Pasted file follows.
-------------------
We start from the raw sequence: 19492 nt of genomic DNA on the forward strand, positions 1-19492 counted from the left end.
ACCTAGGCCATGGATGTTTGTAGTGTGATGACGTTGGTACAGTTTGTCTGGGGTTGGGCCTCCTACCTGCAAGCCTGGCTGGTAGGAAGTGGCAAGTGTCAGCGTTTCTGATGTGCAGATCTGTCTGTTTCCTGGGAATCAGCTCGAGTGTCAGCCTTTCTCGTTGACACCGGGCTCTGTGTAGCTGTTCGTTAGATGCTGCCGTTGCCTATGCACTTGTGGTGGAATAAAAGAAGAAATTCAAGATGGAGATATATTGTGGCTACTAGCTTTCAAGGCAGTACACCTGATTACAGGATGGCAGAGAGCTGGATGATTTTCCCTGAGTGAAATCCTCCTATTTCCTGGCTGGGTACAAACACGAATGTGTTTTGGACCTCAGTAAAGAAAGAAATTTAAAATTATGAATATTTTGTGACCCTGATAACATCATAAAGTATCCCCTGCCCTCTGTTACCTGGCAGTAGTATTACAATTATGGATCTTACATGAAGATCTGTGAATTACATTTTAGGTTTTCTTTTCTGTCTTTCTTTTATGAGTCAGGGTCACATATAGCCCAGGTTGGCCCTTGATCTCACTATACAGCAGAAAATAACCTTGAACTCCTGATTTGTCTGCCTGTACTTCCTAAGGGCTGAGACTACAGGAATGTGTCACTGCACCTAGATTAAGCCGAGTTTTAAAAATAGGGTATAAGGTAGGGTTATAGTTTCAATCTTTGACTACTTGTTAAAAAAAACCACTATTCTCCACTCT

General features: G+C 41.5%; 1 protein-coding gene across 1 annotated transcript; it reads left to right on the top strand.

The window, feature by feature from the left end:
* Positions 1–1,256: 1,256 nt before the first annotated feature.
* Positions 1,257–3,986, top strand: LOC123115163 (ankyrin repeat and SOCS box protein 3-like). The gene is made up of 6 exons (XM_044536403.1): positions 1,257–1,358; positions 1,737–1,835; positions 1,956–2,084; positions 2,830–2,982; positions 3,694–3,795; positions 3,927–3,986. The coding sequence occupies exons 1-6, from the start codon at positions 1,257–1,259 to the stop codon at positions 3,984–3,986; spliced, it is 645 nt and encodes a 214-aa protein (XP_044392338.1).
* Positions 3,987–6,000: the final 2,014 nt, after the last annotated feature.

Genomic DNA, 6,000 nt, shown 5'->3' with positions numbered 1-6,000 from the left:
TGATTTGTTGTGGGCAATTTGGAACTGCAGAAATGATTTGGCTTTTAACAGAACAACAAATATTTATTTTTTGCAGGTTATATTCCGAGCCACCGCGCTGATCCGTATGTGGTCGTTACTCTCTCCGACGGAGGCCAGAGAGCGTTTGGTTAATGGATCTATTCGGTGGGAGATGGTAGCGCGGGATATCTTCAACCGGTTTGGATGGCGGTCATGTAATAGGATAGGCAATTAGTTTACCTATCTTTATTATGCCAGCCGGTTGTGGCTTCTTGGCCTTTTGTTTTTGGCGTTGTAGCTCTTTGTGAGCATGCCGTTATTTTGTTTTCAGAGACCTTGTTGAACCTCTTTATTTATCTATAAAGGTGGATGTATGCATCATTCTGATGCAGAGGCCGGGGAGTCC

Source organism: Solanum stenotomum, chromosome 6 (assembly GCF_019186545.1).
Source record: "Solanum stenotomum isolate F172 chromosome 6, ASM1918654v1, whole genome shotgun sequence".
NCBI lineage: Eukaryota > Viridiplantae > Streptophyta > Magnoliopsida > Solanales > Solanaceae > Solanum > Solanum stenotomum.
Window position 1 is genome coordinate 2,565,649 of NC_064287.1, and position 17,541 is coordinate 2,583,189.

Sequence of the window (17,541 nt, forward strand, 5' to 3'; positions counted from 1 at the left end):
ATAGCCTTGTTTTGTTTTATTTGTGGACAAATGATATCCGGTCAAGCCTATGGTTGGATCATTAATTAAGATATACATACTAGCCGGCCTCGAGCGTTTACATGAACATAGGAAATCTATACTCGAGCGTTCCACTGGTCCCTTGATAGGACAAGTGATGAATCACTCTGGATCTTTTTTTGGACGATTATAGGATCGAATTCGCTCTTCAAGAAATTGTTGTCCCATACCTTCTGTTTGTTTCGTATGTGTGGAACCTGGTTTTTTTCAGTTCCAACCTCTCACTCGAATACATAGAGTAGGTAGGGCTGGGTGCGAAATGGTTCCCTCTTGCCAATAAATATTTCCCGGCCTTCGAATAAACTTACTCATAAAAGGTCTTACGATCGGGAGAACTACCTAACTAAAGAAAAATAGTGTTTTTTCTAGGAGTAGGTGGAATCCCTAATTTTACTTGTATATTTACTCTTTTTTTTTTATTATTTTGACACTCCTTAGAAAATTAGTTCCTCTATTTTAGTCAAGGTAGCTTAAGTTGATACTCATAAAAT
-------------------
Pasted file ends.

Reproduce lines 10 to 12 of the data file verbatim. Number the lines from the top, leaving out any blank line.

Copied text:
Source organism: Solanum stenotomum, chromosome 6 (assembly GCF_019186545.1).
Source record: "Solanum stenotomum isolate F172 chromosome 6, ASM1918654v1, whole genome shotgun sequence".
NCBI lineage: Eukaryota > Viridiplantae > Streptophyta > Magnoliopsida > Solanales > Solanaceae > Solanum > Solanum stenotomum.